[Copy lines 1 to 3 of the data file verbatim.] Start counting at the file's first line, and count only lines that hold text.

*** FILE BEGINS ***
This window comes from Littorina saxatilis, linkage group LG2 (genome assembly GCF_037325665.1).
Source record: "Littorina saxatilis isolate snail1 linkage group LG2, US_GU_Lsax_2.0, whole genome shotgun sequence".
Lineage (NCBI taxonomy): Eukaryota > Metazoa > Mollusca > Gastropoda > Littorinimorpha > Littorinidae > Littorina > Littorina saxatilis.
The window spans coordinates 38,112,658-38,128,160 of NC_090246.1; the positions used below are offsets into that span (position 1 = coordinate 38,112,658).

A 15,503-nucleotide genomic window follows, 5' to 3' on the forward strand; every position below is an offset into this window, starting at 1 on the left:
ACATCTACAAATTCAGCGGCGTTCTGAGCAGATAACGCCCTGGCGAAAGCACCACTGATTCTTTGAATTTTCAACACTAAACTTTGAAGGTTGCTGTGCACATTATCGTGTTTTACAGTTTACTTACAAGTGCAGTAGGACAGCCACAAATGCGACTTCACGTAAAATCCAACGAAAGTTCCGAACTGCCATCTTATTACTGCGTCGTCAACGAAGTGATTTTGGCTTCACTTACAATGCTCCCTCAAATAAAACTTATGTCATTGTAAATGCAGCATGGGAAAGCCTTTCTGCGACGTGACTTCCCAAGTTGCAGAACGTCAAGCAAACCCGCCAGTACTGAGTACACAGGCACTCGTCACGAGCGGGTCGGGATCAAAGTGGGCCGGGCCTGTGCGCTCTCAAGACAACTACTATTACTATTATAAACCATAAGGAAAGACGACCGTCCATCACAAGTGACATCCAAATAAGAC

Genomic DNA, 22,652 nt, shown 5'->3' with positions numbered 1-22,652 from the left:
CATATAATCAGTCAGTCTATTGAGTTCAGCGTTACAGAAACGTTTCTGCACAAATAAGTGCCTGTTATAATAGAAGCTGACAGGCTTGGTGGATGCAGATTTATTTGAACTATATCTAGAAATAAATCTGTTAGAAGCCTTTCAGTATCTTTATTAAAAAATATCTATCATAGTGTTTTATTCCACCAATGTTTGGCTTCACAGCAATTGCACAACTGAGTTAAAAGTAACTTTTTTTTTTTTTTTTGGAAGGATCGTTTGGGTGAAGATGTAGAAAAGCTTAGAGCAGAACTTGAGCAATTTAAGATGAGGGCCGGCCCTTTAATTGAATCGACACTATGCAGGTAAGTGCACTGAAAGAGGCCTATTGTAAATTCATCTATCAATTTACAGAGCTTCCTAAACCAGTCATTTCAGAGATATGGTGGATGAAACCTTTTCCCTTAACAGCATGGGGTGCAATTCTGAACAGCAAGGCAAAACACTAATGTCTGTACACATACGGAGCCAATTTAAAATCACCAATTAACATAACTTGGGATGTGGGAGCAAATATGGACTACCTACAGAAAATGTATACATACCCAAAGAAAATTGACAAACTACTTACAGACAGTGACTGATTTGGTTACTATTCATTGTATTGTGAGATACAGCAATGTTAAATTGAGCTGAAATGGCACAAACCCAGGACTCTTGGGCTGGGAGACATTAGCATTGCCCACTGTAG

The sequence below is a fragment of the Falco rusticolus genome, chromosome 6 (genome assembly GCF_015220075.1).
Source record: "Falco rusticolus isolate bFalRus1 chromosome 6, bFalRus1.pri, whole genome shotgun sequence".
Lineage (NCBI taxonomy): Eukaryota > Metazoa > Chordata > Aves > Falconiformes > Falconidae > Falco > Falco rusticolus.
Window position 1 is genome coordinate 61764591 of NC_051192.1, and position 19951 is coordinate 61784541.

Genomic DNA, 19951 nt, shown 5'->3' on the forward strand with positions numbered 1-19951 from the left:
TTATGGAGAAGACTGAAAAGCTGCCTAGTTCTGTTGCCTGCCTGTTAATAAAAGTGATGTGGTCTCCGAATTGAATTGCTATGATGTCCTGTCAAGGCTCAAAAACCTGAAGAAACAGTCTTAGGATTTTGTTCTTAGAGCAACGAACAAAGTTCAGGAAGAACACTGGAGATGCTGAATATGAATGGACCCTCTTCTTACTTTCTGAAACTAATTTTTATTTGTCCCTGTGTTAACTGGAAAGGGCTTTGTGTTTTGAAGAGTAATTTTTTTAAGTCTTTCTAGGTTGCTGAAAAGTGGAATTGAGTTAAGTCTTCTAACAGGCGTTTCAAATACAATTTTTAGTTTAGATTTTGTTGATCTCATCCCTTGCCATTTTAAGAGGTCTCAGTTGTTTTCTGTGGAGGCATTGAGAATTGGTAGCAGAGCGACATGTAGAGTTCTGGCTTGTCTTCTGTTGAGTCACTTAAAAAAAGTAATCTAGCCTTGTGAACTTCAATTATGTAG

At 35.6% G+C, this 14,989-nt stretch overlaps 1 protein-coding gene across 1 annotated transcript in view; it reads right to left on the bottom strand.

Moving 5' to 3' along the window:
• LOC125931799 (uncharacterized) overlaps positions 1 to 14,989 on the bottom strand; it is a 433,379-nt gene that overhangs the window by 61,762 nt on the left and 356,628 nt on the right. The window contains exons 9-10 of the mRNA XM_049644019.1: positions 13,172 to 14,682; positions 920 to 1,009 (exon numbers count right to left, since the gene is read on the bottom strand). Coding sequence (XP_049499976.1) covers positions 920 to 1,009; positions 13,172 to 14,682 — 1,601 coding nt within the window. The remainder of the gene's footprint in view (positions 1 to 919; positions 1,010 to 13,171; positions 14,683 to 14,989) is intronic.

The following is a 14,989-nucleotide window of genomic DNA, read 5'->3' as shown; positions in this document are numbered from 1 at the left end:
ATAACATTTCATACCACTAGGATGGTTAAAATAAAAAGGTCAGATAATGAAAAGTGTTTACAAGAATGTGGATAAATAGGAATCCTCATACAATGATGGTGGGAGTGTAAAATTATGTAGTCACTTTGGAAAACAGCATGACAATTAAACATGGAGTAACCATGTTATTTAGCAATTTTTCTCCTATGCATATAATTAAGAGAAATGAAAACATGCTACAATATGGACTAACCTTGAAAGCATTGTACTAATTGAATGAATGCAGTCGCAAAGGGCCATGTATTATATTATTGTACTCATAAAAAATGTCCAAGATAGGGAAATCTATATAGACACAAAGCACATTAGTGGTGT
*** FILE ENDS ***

This window comes from Littorina saxatilis, linkage group LG2 (genome assembly GCF_037325665.1).
Source record: "Littorina saxatilis isolate snail1 linkage group LG2, US_GU_Lsax_2.0, whole genome shotgun sequence".
Lineage (NCBI taxonomy): Eukaryota > Metazoa > Mollusca > Gastropoda > Littorinimorpha > Littorinidae > Littorina > Littorina saxatilis.